Local scholars discuss significance of Middle-Eastern conflict

Drew Parker

Two of northeast Ohio’s most prominent experts in Middle-Eastern politics addressed a mixed audience of students, faculty and local economists Friday on the significance of the recent Arab uprisings.

The Arab Uprisings, or Arab Spring, is a term for the wave of protests, riots and civil wars that began in the Middle East during the past few years. Since 2010, rulers have been forced from power in Tunisia, Egypt, Libya and Yemen, and civil uprisings are currently taking place in Bahrain and Syria.

Pete Moore, professor of political science at Case Western Reserve University and co-author of “Beyond the Arab Spring: Authoritarianism and Democratization in the Arab World,” and Joshua Stacher, an assistant political science professor at Kent State, co-lectured at 7 p.m. in Room 215 of the Business Administration Building.

Moore and Stacher discussed several issues from the last decade, including current conflict in Syria, a transitioning Egypt and the significance of the Muslim brotherhood.

During a question-and-answer session, Moore said he feels that political differences are more powerful than religious differences in causing Middle-Eastern conflict.

“The origins are very complex, and the solutions have very little to do with religious doctrine and everything to do with the political differences that exacerbated those divisions in the first place,” Moore said.

“The Middle East has been a part of American policy for 20 years, particularly in the last 10,” Stacher said. “(Presidents) have spent an enormous amount of energy on the Middle East. For reasons that might not be the best reasons, the United States is deeply invested in that part of the world.”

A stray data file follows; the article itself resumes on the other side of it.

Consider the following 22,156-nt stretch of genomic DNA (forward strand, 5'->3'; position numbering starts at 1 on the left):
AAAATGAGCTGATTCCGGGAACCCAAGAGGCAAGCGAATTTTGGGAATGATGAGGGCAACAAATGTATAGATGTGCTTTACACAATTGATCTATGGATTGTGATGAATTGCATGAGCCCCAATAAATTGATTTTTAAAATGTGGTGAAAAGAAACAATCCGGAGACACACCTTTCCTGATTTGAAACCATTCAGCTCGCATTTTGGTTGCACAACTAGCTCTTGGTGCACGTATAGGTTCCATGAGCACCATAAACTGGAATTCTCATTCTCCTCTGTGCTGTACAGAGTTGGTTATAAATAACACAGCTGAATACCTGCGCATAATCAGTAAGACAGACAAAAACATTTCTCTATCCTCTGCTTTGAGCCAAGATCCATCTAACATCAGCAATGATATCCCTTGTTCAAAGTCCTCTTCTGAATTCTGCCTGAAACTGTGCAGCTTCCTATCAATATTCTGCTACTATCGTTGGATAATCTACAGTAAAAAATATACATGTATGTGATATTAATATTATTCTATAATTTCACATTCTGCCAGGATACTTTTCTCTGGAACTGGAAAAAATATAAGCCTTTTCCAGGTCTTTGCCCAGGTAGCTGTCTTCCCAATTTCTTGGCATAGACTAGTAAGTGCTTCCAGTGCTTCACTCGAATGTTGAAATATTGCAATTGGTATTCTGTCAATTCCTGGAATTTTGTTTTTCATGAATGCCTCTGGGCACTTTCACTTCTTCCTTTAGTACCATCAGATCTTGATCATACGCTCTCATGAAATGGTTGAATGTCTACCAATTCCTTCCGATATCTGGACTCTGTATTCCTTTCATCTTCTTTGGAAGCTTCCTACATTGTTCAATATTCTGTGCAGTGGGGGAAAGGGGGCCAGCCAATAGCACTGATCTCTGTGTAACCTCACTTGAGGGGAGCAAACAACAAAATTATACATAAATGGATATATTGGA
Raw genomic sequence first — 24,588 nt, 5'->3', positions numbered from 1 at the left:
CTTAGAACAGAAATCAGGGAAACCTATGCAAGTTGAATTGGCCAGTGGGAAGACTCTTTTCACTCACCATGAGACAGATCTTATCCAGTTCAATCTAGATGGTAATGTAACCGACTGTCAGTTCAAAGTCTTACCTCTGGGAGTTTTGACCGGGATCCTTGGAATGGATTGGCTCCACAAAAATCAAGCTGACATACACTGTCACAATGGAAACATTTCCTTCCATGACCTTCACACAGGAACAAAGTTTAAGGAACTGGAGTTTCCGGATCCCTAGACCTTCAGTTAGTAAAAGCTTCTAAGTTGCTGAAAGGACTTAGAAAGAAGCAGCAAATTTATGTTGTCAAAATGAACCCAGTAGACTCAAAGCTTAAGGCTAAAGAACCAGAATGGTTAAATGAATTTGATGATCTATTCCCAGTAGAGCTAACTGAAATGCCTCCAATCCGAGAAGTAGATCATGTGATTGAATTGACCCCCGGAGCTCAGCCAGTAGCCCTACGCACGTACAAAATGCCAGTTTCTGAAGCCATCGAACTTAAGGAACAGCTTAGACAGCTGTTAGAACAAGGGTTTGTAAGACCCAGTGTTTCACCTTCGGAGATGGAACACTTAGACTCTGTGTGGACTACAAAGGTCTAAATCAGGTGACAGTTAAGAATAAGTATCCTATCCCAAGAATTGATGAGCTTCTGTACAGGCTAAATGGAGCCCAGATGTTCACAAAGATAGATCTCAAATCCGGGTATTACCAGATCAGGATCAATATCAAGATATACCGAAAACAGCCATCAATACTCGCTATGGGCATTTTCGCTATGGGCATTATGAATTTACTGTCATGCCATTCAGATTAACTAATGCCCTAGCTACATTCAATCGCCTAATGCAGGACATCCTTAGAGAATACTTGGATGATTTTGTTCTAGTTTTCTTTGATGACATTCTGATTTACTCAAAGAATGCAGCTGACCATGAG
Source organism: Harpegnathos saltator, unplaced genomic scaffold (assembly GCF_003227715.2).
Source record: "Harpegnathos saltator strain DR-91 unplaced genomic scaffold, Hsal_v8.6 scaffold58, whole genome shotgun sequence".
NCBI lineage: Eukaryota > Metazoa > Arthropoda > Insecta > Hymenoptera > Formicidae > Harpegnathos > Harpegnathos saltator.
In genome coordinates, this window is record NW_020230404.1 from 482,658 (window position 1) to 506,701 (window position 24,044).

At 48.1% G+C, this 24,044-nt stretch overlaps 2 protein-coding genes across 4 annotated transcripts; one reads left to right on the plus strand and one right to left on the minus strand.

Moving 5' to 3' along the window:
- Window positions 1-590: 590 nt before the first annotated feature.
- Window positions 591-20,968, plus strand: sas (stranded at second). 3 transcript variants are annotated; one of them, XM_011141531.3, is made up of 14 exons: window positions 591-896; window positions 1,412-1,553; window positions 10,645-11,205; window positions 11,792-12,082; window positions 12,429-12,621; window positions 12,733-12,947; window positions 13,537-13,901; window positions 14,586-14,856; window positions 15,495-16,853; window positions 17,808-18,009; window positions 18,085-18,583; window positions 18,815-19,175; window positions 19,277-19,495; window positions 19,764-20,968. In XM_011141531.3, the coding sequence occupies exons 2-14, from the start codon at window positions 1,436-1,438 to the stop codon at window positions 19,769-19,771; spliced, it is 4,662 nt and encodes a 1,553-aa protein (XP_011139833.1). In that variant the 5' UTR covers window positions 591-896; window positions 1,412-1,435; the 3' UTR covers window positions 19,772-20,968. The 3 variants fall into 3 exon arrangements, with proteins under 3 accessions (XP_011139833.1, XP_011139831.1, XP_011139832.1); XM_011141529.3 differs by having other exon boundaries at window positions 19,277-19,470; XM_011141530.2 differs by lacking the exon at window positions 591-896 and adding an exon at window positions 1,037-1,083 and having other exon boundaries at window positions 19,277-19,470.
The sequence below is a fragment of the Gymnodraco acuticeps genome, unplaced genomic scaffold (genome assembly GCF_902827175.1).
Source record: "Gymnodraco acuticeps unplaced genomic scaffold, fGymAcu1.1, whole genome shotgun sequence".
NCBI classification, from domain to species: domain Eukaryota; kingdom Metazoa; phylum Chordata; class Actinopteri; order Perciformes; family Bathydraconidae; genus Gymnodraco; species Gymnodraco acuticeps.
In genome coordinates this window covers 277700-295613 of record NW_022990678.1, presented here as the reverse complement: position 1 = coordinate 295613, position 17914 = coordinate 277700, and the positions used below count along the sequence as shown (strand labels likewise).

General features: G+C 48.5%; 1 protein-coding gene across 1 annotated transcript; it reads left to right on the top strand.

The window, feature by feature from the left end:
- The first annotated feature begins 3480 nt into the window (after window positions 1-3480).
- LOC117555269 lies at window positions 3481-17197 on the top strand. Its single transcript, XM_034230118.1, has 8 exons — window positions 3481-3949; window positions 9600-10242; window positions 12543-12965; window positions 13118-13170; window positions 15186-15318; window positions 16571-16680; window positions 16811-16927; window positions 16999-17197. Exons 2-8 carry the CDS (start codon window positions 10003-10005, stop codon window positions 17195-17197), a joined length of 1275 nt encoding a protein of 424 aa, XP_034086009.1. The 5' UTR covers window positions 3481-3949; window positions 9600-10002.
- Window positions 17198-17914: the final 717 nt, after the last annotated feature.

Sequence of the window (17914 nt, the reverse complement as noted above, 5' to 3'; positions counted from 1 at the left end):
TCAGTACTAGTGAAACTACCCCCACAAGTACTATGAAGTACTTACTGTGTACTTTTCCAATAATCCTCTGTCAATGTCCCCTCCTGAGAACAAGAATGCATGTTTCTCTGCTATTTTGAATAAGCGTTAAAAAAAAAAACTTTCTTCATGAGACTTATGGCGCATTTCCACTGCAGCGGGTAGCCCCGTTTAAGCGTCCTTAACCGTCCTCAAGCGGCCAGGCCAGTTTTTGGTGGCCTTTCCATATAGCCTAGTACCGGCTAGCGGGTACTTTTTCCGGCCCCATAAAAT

Stacher said the purpose of the session was to make attendees feel connected to people outside of their culture.

Michael Simrak, a junior government and foreign affairs major at Walsh University, said after the presentation he now sees Middle Eastern countries as separate entities.

“There’s not one problem in each country, there’s a whole array of issues affecting all of them differently,” Simrak said. “I wasn’t really sure how the Muslim brotherhood in Egypt had the influence it had. One thing we have from an American perspective is that they’re bad for our foreign policy, but I learned that they provided good services for the Egyptian people.”

Moore said he believes that positive change will come from the uprisings.

“Don’t judge them too early. It’s easy for people to see the immediate euphoria and positiveness of these uprisings,” Moore said. “I think sometimes people expect these problems to be solved in a 30-minute time frame or even a year. A lot of people have soured on these uprisings and think they’ve led to a bad thing. I would just say they’re not over yet.”

Drew Parker is an assigning editor for the Daily Kent Stater. Contact her at [email protected].